South Auckland kiwifruit growers hope the lessons learned in Te Puke over the past year will serve them well as they prepare to manage the PSA V disease.
Kiwifruit Vine Health on Monday confirmed the disease is no longer confined to the Bay of Plenty. An orchard in Waiuku, in the Franklin district south of Auckland, has PSA V.
KVH says it is likely that two other orchards that have been tested are also infected. A priority zone has been set up around the orchards.
There are 98 kiwifruit orchards in the Franklin area, which is about 200km by road from Te Puke.
Southern Orchards managing director Craig Lemon says it was always likely the disease would spread, but he had hoped it would be several years away when growers were better equipped to manage it.
"It's all about buying time - the longer we kept the disease out of this region, the more we felt we were at an advantage over the Bay of Plenty, and that what was learnt over time in the Bay of Plenty would put us in a better position if we were disease-free up here."
Mr Lemon says pulling out infected vines immediately does not stop the spread of the disease.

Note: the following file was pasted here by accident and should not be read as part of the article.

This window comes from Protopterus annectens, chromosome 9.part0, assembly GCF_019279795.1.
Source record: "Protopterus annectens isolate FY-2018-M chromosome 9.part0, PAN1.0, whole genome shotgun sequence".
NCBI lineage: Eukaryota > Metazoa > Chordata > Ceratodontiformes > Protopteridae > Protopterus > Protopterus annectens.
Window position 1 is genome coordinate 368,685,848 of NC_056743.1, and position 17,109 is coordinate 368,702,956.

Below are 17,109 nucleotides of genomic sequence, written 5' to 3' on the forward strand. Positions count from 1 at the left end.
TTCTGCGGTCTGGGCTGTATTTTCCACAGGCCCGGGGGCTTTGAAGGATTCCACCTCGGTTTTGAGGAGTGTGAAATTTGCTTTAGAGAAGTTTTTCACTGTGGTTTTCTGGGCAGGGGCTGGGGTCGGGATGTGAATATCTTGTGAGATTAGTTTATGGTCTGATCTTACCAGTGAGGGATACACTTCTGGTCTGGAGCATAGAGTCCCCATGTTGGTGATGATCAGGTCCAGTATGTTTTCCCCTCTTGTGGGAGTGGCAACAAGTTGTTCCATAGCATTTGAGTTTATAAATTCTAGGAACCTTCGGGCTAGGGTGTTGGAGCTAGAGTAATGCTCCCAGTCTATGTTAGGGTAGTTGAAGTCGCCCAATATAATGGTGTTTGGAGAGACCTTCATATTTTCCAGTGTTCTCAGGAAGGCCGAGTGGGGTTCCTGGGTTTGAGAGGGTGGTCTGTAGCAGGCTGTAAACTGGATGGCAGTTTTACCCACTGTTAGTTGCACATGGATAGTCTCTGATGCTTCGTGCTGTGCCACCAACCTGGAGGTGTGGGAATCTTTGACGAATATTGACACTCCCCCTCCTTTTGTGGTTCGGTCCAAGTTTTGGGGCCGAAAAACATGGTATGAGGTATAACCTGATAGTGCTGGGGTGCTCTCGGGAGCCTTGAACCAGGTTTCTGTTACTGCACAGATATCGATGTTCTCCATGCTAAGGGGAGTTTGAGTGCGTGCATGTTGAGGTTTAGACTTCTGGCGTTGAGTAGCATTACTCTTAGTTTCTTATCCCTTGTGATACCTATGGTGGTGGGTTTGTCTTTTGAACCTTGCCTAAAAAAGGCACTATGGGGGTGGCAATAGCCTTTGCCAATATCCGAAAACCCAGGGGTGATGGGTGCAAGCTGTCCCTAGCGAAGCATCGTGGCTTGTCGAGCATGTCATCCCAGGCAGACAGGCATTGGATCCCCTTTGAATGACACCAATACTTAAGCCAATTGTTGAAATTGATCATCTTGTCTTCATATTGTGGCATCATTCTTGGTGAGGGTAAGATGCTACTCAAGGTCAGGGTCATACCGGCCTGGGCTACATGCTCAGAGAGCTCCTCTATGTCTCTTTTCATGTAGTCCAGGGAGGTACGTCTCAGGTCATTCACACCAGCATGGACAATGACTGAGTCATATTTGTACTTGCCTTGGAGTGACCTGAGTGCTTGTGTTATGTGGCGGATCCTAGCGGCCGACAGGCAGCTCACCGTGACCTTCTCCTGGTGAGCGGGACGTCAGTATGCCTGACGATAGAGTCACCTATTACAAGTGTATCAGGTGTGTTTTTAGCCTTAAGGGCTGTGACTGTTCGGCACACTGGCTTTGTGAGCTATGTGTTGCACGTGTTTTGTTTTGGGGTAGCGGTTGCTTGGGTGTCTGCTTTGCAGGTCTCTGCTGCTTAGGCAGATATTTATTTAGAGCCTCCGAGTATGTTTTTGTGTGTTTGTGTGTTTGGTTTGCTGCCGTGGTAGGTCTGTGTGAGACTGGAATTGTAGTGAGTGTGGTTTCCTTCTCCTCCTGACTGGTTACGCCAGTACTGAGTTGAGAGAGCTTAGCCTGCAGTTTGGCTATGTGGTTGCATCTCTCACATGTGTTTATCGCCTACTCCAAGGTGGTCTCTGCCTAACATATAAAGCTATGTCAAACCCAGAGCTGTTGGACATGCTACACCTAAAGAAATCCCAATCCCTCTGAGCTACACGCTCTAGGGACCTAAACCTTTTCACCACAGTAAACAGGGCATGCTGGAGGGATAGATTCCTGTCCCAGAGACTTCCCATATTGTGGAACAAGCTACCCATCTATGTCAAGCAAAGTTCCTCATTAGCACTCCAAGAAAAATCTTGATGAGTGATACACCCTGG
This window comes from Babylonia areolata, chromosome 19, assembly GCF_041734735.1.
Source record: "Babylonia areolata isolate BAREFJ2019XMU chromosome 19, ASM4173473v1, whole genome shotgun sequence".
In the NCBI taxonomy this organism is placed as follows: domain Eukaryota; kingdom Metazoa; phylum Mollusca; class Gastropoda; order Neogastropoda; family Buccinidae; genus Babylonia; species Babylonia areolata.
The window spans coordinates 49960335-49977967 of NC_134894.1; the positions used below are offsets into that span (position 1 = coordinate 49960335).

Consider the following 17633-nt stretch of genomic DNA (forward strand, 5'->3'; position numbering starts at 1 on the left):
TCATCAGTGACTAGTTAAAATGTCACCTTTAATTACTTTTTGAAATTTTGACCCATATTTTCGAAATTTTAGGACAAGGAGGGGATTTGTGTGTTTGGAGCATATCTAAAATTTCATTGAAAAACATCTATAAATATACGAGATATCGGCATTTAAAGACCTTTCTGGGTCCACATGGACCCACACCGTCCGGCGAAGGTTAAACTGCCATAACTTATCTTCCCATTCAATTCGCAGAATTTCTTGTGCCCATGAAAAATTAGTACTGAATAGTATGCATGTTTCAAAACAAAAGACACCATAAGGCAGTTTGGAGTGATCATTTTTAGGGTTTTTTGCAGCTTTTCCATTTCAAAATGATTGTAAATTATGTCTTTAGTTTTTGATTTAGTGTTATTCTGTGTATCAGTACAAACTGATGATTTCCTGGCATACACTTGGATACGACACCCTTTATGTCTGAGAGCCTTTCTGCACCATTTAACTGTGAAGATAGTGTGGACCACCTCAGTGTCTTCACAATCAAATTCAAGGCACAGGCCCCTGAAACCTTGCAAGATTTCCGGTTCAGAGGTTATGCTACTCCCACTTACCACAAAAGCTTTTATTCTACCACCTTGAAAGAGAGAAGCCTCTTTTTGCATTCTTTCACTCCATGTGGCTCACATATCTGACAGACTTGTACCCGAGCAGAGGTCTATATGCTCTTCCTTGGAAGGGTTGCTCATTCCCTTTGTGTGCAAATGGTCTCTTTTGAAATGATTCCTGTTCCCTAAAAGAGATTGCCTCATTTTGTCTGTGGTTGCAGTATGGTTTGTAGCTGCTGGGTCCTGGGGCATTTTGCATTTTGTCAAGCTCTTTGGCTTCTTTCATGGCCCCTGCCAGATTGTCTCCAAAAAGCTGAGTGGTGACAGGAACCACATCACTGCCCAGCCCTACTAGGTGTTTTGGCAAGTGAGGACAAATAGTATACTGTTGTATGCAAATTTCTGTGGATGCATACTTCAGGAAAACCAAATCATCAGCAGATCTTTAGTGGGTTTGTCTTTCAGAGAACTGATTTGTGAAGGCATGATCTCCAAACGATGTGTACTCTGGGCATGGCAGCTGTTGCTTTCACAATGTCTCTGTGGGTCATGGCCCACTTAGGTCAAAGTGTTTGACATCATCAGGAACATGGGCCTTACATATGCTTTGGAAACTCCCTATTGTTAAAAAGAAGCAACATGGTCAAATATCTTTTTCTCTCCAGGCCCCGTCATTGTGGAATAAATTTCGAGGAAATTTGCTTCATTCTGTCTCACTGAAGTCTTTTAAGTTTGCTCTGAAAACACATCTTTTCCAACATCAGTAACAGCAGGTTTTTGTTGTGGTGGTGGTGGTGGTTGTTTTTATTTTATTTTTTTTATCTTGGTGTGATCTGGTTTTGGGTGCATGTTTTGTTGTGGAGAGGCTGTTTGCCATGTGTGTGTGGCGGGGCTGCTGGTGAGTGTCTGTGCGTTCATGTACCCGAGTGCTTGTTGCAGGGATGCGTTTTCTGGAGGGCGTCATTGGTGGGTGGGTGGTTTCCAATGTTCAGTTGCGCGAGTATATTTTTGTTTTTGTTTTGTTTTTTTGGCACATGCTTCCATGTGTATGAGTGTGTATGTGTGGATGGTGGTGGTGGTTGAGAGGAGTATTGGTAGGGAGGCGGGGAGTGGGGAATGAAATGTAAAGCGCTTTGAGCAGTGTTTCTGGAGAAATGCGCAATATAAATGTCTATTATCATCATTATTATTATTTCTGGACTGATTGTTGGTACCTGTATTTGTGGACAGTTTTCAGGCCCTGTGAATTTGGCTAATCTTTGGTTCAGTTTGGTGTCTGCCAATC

Plant movement behind disease spread
KVH general manager John Burke says the movement of plant materials was the most likely cause of the disease spreading outside the Bay of Plenty.
He says the distance between that region and Waiuku rules out the spread of bacterial spores by rain or wind.
Mr Burke says PSA will probably infect most orchards in the Franklin district.
He says the plant movement probably happened before Psa was discovered in New Zealand a year ago, and that could also be the case for other kiwifruit-growing regions, which is why continual testing is being carried out.
Mr Burke says growers are monitoring their orchards and reporting anything suspicious.
KVH figures show more than 800 kiwifruit orchards have PSA V - more than a quarter of the country's orchards. Most are in the Te Puke priority zone in the Bay of Plenty.